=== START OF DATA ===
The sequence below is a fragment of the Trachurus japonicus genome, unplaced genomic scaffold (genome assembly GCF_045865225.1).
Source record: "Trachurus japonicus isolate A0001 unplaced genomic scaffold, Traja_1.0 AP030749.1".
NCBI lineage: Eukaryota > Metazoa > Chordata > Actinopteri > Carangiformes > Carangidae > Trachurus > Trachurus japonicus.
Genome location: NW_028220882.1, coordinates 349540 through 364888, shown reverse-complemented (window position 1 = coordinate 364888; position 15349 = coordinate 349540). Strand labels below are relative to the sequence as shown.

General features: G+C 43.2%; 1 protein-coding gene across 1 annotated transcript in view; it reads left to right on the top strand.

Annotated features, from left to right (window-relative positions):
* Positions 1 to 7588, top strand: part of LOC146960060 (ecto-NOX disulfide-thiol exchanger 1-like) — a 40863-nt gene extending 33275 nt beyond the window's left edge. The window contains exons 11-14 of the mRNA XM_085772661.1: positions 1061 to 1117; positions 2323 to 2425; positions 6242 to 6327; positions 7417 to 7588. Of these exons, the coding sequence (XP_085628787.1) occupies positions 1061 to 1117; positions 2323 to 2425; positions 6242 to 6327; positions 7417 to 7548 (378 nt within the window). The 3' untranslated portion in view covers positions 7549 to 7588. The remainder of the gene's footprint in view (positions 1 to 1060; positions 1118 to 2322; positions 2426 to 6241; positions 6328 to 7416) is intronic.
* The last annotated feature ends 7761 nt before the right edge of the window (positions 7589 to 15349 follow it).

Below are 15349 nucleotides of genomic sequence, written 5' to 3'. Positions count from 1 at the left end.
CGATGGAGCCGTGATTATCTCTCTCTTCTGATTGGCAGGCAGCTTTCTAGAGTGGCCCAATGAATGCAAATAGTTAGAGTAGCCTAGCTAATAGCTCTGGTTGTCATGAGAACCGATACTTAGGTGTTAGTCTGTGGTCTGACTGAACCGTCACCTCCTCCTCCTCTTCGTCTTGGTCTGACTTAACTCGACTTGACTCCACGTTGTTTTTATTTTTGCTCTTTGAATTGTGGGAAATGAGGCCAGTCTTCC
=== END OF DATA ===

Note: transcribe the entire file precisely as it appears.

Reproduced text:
The sequence below is a fragment of the Trachurus japonicus genome, unplaced genomic scaffold (genome assembly GCF_045865225.1).
Source record: "Trachurus japonicus isolate A0001 unplaced genomic scaffold, Traja_1.0 AP030749.1".
NCBI lineage: Eukaryota > Metazoa > Chordata > Actinopteri > Carangiformes > Carangidae > Trachurus > Trachurus japonicus.
Genome location: NW_028220882.1, coordinates 349540 through 364888, shown reverse-complemented (window position 1 = coordinate 364888; position 15349 = coordinate 349540). Strand labels below are relative to the sequence as shown.

General features: G+C 43.2%; 1 protein-coding gene across 1 annotated transcript in view; it reads left to right on the top strand.

Annotated features, from left to right (window-relative positions):
* Positions 1 to 7588, top strand: part of LOC146960060 (ecto-NOX disulfide-thiol exchanger 1-like) — a 40863-nt gene extending 33275 nt beyond the window's left edge. The window contains exons 11-14 of the mRNA XM_085772661.1: positions 1061 to 1117; positions 2323 to 2425; positions 6242 to 6327; positions 7417 to 7588. Of these exons, the coding sequence (XP_085628787.1) occupies positions 1061 to 1117; positions 2323 to 2425; positions 6242 to 6327; positions 7417 to 7548 (378 nt within the window). The 3' untranslated portion in view covers positions 7549 to 7588. The remainder of the gene's footprint in view (positions 1 to 1060; positions 1118 to 2322; positions 2426 to 6241; positions 6328 to 7416) is intronic.
* The last annotated feature ends 7761 nt before the right edge of the window (positions 7589 to 15349 follow it).

Below are 15349 nucleotides of genomic sequence, written 5' to 3'. Positions count from 1 at the left end.
CGATGGAGCCGTGATTATCTCTCTCTTCTGATTGGCAGGCAGCTTTCTAGAGTGGCCCAATGAATGCAAATAGTTAGAGTAGCCTAGCTAATAGCTCTGGTTGTCATGAGAACCGATACTTAGGTGTTAGTCTGTGGTCTGACTGAACCGTCACCTCCTCCTCCTCTTCGTCTTGGTCTGACTTAACTCGACTTGACTCCACGTTGTTTTTATTTTTGCTCTTTGAATTGTGGGAAATGAGGCCAGTCTTCC